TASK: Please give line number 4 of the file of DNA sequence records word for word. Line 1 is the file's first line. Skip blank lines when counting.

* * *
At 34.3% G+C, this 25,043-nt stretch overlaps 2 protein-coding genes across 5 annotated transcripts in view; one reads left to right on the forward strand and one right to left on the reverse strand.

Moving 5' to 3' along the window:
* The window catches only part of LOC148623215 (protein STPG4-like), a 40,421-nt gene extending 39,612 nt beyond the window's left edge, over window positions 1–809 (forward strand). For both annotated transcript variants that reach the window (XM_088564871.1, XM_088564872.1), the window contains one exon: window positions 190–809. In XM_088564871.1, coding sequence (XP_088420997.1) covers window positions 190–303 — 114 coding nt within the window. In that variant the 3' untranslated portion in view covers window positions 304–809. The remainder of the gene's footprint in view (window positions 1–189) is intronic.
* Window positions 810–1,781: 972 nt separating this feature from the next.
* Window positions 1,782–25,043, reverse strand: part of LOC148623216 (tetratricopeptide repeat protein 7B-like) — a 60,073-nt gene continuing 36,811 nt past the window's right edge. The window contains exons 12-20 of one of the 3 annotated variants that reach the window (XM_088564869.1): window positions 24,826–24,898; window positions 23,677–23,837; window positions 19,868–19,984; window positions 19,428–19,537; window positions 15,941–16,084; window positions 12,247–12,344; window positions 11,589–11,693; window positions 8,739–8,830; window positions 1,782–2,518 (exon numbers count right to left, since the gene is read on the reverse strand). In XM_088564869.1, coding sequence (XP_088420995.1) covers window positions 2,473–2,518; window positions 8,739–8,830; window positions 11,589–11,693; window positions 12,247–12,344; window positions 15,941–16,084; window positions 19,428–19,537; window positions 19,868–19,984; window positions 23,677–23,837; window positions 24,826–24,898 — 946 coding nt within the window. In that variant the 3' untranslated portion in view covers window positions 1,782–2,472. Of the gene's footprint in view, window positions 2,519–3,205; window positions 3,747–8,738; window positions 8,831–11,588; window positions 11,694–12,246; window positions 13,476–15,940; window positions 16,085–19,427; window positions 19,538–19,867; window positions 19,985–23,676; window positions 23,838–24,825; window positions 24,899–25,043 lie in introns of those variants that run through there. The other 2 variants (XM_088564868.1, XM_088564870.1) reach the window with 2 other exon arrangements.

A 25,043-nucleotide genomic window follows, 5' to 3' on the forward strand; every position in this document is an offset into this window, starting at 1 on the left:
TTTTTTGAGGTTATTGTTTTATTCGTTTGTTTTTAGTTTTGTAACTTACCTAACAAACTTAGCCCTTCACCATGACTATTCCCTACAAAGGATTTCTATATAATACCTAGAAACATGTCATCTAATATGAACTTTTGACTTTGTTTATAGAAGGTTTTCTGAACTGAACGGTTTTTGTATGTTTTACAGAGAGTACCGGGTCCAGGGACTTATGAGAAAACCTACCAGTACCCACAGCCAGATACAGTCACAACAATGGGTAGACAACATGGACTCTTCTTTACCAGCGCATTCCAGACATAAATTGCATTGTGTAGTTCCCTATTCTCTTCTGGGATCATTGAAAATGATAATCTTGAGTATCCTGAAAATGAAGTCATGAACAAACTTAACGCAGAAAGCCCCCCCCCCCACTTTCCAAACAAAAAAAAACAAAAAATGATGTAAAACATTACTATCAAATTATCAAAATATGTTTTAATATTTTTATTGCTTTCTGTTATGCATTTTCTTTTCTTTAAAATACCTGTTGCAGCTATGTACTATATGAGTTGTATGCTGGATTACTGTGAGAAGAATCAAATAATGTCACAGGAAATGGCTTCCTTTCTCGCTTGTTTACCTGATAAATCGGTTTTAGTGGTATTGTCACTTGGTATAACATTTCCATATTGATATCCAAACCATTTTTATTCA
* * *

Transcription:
* Window positions 810–1,781: 972 nt separating this feature from the next.